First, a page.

“It’s difficult to talk constructively about immigration in the present political climate, both in society and in the church,” Dill said, “because we’ve been given either false or skewed information concerning the situation, and the whole topic is laced with fear. I don’t think we’ve been told the truth. But, too, you have a climate of fear, and the very last person you have to fear is a person who is Hispanic.
“Now I do think we need to enforce immigration laws in a humane and compassionate way. But you can’t treat everyone the same. You have to consider individual situations and people’s histories, like those who were brought by their families into the U.S. as children and have lived in the U.S. for decades. In many cases, it would be irresponsible and immoral for us to do what we’re threatening to do.”
Dill believes “there can be a fair and just way with dealing with illegal immigration,” particularly by differentiating between those who recently crossed the border or commit violent crimes, and those who have lived in the country for years and “have been law-abiding, educated and hardworking in society.”
Sixty-six percent of undocumented immigrants had resided within the U.S. for about a decade in 2014, according to a 2016 report from the Pew Research Center.
“And I am disgusted in the way they are sometimes stereotyped and treated because many of them came not of their own free will,” Dill said. “They were children when they were brought. It’s not that they’re responsible for the situation in which they now find themselves trapped.”
Referencing how the Bible encourages one to show compassion toward those who are foreign to an environment, Dill also highlighted the negative impact of political rhetoric.
“And I can guarantee you that if you are a foreigner in a foreign land, you definitely do not want to hear politicians saying, ‘We’re going to round them up in buses and ship them out,’” Dill said. “So, in my opinion, and of course I understand that there have to be – there are laws about immigration and there’s a way to deal with that.
“But in my opinion, we have for decades welcomed these people with open arms. They have been able to work and to reside in America with no thought at all because we needed them in the economy. We needed those workers. And I feel that they are being treated quite as scapegoats now for things that they’re not even responsible for. And they are, for the most part, honest, hardworking people who are trying to build a better life for themselves.”
DEFEATING “HATE” WITH “LOVE”
Throughout his life, 66-year-old Ashfaq Taufique has striven to build a better life for himself and others. Born and raised in Pakistan, Taufique immigrated to the U.S. in 1975 to study engineering at the University of Texas in Arlington. A retired mechanical engineer since 2006, he serves as the president of the Birmingham Islamic Society, an elective position he has held since 2001.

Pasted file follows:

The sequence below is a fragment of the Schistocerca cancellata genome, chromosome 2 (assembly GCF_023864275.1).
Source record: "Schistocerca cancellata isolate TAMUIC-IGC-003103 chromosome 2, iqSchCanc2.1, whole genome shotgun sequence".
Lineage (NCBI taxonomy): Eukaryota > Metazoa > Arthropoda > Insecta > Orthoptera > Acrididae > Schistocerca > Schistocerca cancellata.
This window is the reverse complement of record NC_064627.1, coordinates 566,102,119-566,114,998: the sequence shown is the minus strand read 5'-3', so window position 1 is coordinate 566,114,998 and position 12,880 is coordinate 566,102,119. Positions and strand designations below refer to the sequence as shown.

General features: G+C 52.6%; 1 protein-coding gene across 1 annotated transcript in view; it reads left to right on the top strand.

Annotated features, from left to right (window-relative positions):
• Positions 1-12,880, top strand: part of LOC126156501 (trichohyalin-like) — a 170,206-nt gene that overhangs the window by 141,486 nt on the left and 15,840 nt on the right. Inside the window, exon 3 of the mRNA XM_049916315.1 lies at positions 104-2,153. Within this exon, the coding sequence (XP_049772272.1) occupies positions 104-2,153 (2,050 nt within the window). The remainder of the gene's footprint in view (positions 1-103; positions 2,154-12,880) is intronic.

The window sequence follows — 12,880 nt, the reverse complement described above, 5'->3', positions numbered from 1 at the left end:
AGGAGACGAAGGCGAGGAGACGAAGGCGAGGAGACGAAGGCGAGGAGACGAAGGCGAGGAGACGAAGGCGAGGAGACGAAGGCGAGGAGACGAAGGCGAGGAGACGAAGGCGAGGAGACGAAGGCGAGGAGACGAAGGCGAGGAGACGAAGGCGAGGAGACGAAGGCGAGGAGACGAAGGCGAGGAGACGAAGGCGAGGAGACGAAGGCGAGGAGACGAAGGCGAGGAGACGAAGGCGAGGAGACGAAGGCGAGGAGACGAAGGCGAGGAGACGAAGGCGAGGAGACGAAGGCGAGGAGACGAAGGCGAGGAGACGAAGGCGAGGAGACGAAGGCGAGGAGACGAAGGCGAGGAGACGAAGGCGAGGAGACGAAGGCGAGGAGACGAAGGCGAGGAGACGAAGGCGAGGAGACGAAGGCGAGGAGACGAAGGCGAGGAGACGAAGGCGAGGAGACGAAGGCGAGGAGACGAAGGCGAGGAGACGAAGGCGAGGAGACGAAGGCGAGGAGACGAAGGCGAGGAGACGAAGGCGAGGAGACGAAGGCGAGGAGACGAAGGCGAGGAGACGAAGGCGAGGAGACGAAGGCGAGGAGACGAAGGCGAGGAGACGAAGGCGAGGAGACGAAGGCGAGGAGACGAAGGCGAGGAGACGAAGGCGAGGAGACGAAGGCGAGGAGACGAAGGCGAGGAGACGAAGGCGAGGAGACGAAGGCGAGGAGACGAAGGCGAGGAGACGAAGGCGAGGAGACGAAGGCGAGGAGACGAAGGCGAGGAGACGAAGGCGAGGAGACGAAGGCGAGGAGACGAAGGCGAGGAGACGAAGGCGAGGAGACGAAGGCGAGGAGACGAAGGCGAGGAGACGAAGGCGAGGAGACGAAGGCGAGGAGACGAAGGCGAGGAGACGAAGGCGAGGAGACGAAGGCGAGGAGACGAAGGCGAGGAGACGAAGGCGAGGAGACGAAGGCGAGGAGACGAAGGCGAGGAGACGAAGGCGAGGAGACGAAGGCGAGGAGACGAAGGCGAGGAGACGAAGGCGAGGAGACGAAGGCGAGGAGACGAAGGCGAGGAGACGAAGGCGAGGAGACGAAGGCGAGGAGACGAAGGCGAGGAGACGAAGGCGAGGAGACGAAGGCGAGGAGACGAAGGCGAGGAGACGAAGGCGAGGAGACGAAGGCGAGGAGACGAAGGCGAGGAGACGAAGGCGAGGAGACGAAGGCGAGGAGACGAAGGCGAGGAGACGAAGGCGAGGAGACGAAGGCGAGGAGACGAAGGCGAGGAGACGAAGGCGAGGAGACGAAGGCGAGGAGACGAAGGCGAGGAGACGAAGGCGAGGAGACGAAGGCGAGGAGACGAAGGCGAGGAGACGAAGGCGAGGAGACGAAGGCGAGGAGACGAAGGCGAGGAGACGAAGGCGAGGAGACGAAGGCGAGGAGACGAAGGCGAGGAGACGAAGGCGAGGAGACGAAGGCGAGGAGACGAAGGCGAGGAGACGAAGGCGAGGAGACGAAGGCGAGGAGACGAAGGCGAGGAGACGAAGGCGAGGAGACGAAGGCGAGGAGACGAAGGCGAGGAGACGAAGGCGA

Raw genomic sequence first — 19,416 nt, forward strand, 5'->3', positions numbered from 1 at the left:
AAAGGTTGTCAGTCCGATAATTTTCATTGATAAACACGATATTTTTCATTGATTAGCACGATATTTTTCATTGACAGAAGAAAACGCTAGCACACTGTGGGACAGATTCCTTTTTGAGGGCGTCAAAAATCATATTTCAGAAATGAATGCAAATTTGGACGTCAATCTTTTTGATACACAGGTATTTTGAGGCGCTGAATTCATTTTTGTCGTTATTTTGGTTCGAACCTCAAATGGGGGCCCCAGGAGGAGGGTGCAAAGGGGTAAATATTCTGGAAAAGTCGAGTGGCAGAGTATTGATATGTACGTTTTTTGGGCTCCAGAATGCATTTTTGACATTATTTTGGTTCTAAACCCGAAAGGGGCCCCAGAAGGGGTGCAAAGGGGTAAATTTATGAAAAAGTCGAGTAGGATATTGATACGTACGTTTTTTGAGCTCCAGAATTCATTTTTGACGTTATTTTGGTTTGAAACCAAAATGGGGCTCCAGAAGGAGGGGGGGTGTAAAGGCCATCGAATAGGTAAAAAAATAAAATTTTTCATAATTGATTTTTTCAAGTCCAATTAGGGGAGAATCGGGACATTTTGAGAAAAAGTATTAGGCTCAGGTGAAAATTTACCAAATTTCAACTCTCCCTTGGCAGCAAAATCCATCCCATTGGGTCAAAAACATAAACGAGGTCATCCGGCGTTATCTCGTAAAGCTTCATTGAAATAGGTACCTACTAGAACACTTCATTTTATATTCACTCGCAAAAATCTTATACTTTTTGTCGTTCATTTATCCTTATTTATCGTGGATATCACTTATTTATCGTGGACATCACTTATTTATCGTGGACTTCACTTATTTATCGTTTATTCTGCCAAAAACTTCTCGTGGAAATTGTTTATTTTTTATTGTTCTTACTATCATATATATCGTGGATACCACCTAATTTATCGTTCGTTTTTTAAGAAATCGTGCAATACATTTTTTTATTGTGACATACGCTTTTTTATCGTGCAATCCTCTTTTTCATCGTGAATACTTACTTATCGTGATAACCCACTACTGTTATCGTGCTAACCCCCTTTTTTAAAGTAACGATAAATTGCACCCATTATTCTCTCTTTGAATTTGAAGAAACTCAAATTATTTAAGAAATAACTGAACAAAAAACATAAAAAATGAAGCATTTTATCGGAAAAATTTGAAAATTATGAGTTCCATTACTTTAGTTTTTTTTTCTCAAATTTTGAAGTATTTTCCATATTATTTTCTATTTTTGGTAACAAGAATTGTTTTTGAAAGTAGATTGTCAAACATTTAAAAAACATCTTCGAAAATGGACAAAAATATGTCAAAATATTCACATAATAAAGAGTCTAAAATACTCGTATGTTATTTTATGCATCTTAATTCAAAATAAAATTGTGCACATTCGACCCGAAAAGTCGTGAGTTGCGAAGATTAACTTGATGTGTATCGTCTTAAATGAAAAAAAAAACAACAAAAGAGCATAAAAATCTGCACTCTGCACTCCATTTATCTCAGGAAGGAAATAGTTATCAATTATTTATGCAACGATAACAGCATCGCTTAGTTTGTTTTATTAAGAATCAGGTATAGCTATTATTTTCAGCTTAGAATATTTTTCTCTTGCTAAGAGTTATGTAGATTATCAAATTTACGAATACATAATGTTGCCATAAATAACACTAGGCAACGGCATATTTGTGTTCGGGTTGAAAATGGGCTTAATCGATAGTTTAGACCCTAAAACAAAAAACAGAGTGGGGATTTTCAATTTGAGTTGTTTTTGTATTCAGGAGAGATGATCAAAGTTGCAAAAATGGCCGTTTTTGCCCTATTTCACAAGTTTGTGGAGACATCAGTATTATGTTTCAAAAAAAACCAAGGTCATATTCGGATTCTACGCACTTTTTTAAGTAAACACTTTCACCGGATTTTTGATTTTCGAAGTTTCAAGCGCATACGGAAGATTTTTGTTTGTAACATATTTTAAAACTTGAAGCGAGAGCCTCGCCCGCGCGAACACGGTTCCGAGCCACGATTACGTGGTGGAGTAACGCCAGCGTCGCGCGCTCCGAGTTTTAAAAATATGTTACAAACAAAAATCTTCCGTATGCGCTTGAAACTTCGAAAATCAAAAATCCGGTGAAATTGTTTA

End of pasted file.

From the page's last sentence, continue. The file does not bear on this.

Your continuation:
“They continue to elect me, and I happily accept it,” Taufique said. “I see this position not as a position of privilege. It is a position of responsibility. I am fortunate to have retired. Therefore, I’ve got the time to dedicate to my passion and serve the community.”
Taufique is sympathetic to those who immigrate to the U.S. to pursue a better life for themselves and their families. He said about two-thirds of those who represent his religious community are immigrants, and he estimated that there are approximately 5,000 practicing Muslims within the greater Birmingham area.
Similar to Pastor Dill, Taufique said he is in favor of a “crackdown” on those who are living illegally in this country and commit crimes based on motives that do not align with achieving a positive and productive livelihood.
“But for those who are living in this country without committing crime, as a matter of fact becoming a productive part of our country, becoming part of a labor force, then we need to have a path to citizenship, path to work visa, path to some kind of legal status,” he said.
Another way the U.S. can address illegal immigration, Taufique said, is to help improve economic conditions in immigrants’ homelands through constructive partnerships – “without strings attached.”
“Don’t just go there for cheap labor,” he said. “Get their community to become better right there in their own country. And they will not want to come here illegally.”
Taufique devotes his role within the BIS toward meeting the needs of Muslims in the Birmingham area by promoting the three aspects that characterize the organization’s charter.
The first aspect, he explained, is to provide religious, personal and social services to the Muslim community. These range from ensuring that Muslims have facilities and someone available to deliver sermons during worship services; to offering social outings like picnics that encourage fellowship; to providing counseling and offering help on a variety of matters like burial concerns, divorce and determination of inheritance from an Islamic perspective.